This story was originally published on Jan. 11, 2001.
Something about Idaho makes things seem possible. Call it pioneer spirit, stubborn determination or simply something magic in the air.
Whatever it is, in the summer of 1977 it inspired a band of Idaho actors to put on a show on a restaurant patio. They chose a Shakespeare play — a sure moneymaker they thought — and did eight performances of “A Midsummer Night’s Dream” in the One Capital Center at 9th and Main streets.
It was a humble beginning. Today, the Idaho Shakespeare Festival has become a festival to watch. This weekend, the festival and Boise will be host to the 2001 Shakespeare Theatre Association of America conference. As the world of Shakespearean theater comes to town, we take a look at the Idaho Shakespeare Festival’s legacy.
That first season, rehearsals took place in a horse pasture — with horses in attendance. Everyone involved acted, built sets, ran the box office, passed out fliers and kicked in cash. They poured their hearts into the effort and the risk paid off. More than 3,500 people paid the $3.50 ticket price to sit on the lawn and see Shakespeare performed.
“It was a success beyond our imagination,” said Doug Copsey, who co-directed the inaugural production.
That summer, Boise fell in love with the Idaho Shakespeare Festival, a love that has remained true through changing venues and artistic leadership, rocky creative spurts and frequent financial woes. Through it all, the festival has continued to gather a loyal audience, garner community support and grow creatively.
Now it produces a five-play season with 93 performances at its permanent home — a $4 million amphitheater and park — each summer. It supports a growing company of creative artists who long to create theater in the Boise Foothills.
Poised for its 25th anniversary season, the festival is expected to play to 50,000 people, its largest audience to date. Still, its spirit remains close to its origins. The festival is intrinsically theatrical, eternally optimistic and deeply Idaho.
“We didn’t know it would last,” said Victoria Holloway, one of the festival’s founders. One reason it did, she said, is, “From the inception, we tried to involve the community into the festival life. It wasn’t just a group of actors doing theater. The festival belonged to us all.”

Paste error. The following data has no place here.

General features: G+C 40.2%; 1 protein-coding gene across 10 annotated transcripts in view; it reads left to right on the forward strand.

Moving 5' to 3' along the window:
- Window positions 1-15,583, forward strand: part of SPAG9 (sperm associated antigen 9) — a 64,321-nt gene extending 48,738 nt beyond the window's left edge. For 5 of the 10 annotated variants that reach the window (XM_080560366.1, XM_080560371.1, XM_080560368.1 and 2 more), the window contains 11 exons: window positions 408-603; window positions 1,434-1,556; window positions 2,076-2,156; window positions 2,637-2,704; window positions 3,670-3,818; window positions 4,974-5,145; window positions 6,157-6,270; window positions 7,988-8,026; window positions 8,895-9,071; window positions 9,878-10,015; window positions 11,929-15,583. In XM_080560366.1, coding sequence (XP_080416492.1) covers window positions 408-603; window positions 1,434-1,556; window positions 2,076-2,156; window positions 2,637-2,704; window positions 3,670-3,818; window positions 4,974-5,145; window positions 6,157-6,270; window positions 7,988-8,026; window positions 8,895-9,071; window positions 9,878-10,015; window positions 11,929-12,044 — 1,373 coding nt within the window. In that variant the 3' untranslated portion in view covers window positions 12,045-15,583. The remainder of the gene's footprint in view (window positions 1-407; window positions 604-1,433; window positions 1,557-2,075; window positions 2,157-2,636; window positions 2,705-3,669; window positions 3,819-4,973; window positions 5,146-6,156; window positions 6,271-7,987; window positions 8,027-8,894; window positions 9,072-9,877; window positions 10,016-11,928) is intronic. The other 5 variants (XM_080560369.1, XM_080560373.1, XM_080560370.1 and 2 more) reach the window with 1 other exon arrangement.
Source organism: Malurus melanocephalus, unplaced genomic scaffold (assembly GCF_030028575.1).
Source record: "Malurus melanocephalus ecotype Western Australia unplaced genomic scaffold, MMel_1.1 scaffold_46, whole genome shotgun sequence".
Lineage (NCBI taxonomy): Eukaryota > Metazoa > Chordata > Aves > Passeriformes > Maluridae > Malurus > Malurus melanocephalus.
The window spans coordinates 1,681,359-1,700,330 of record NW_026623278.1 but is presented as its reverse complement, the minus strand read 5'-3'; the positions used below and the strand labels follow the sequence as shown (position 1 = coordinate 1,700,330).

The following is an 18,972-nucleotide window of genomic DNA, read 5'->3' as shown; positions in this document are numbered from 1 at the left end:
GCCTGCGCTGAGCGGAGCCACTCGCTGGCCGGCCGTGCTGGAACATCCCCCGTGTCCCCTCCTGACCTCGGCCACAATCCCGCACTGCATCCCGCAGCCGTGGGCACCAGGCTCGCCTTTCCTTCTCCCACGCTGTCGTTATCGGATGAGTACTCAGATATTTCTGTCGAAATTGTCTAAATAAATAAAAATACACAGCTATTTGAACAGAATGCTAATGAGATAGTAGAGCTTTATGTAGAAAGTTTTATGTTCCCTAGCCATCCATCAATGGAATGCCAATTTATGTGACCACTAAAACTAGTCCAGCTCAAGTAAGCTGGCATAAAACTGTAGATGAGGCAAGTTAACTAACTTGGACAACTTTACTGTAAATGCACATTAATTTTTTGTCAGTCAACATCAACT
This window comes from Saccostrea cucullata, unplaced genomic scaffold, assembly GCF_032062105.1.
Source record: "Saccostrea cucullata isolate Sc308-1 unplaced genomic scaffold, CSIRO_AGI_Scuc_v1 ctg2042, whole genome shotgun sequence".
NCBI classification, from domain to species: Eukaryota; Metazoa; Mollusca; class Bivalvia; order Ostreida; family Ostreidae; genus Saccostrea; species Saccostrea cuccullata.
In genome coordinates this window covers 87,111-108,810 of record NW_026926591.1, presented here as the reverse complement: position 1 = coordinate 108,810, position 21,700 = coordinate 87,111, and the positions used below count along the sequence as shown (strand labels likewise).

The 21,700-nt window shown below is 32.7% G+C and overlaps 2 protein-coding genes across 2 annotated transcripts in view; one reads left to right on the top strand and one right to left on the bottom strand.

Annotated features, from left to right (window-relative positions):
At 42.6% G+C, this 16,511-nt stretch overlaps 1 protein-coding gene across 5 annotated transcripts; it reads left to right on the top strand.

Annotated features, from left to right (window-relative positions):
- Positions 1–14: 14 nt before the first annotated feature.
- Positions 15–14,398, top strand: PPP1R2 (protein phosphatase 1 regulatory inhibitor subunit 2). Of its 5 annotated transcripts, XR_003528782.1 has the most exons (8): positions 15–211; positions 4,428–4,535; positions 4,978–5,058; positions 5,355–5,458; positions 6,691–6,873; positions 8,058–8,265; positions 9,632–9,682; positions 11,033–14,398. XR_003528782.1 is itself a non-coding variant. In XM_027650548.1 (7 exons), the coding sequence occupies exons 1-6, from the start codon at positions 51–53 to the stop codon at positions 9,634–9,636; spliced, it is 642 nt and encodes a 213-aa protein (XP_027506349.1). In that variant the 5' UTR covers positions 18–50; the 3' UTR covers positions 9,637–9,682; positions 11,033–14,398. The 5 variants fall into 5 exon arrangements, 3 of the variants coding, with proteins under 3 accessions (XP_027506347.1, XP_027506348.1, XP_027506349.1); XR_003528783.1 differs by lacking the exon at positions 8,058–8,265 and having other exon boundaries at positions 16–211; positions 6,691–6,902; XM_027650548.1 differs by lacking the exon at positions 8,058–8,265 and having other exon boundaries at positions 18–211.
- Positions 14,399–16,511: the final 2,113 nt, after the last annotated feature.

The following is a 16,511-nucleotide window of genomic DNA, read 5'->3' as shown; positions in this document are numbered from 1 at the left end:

From the beginning, audience members such as Dianne and Charles Robertson became attached. “We started going that first summer and decided we never wanted it to end,” Dianne Robertson said. Today, she and Charles are still involved. At one point in the 1980s, Robertson signed a bank note to help keep the festival afloat.
Through numerous highs and lows, the community has held fast, from the Plantation Golf Course years, (1981-’83) when ducks waddled though plays, and dressing room tents nearly blew away; a move to ParkCenter in 1984 that nearly threw the organization into bankruptcy; and a 1991 season without an artistic director.
Through all the hard times, the festival survived, said Vangie Osborn, who served as general manager from 1984 to 1992.
“It’s always been able to pick itself up by its boot straps and make a go of it,” Osborn said. “People like to back a survivor. They’ve just seen it get stronger and bigger.”
Another factor in the festival’s continued popularity is the quality of the work: Throughout its history, it has supported interesting, credible theater.
Right guys, right time
A turning point came when the board hired Charles Fee as artistic director in 1992. In 1993, Fee brought Mark Hofflund in as managing director, and magic began to happen.
They were the right guys at the right time.
Young and energetic, both brought a deep knowledge of theater production from all sides of the process. Fee’s charm and easy manner coupled with Hofflund’s attention to detail makes them a formidable team.
Since settling in Boise, they have been able to infuse the festival with creative energy. They pulled together a dynamic board that got things moving and created a swell of community interest that fed a grass-roots, $4 million capital campaign for the amphitheater.
Still, the 25th season is a time to take stock and look ahead.
“We’re taking a hard look at where we are as a company,” Fee said. “We built a theater, but we didn’t finish it. We had 72 percent audience growth in the first three seasons at the new space. We’re doing ‘Hamlet’ this season, and we are ready to take it on without going out on a limb. We’ve grown up.”
The festival will continue to grow with the community, Hofflund said.
The immediate goal is to build dressing rooms at the amphitheater by this summer.
In the future, ISF will look to expand its programming to serve its growing audience.